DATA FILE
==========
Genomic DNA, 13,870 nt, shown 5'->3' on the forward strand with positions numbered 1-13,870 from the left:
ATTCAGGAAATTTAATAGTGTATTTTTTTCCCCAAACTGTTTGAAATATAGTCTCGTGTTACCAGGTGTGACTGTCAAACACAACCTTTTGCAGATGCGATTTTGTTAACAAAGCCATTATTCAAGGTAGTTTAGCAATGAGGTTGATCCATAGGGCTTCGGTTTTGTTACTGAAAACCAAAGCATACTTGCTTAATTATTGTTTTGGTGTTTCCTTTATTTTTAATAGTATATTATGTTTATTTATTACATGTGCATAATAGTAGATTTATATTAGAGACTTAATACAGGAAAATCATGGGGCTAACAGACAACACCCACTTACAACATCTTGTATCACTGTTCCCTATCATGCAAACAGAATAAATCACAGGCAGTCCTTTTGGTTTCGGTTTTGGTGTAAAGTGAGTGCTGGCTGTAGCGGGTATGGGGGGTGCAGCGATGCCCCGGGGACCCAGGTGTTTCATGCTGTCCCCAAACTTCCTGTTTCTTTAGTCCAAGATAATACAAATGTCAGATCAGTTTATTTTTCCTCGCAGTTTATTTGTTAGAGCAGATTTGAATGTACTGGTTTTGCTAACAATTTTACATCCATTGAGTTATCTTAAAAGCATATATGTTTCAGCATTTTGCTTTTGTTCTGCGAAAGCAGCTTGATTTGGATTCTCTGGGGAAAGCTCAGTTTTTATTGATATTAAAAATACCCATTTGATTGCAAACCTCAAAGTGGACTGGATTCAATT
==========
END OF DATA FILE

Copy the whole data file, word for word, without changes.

Genomic DNA, 13,870 nt, shown 5'->3' on the forward strand with positions numbered 1-13,870 from the left:
ATTCAGGAAATTTAATAGTGTATTTTTTTCCCCAAACTGTTTGAAATATAGTCTCGTGTTACCAGGTGTGACTGTCAAACACAACCTTTTGCAGATGCGATTTTGTTAACAAAGCCATTATTCAAGGTAGTTTAGCAATGAGGTTGATCCATAGGGCTTCGGTTTTGTTACTGAAAACCAAAGCATACTTGCTTAATTATTGTTTTGGTGTTTCCTTTATTTTTAATAGTATATTATGTTTATTTATTACATGTGCATAATAGTAGATTTATATTAGAGACTTAATACAGGAAAATCATGGGGCTAACAGACAACACCCACTTACAACATCTTGTATCACTGTTCCCTATCATGCAAACAGAATAAATCACAGGCAGTCCTTTTGGTTTCGGTTTTGGTGTAAAGTGAGTGCTGGCTGTAGCGGGTATGGGGGGTGCAGCGATGCCCCGGGGACCCAGGTGTTTCATGCTGTCCCCAAACTTCCTGTTTCTTTAGTCCAAGATAATACAAATGTCAGATCAGTTTATTTTTCCTCGCAGTTTATTTGTTAGAGCAGATTTGAATGTACTGGTTTTGCTAACAATTTTACATCCATTGAGTTATCTTAAAAGCATATATGTTTCAGCATTTTGCTTTTGTTCTGCGAAAGCAGCTTGATTTGGATTCTCTGGGGAAAGCTCAGTTTTTATTGATATTAAAAATACCCATTTGATTGCAAACCTCAAAGTGGACTGGATTCAATT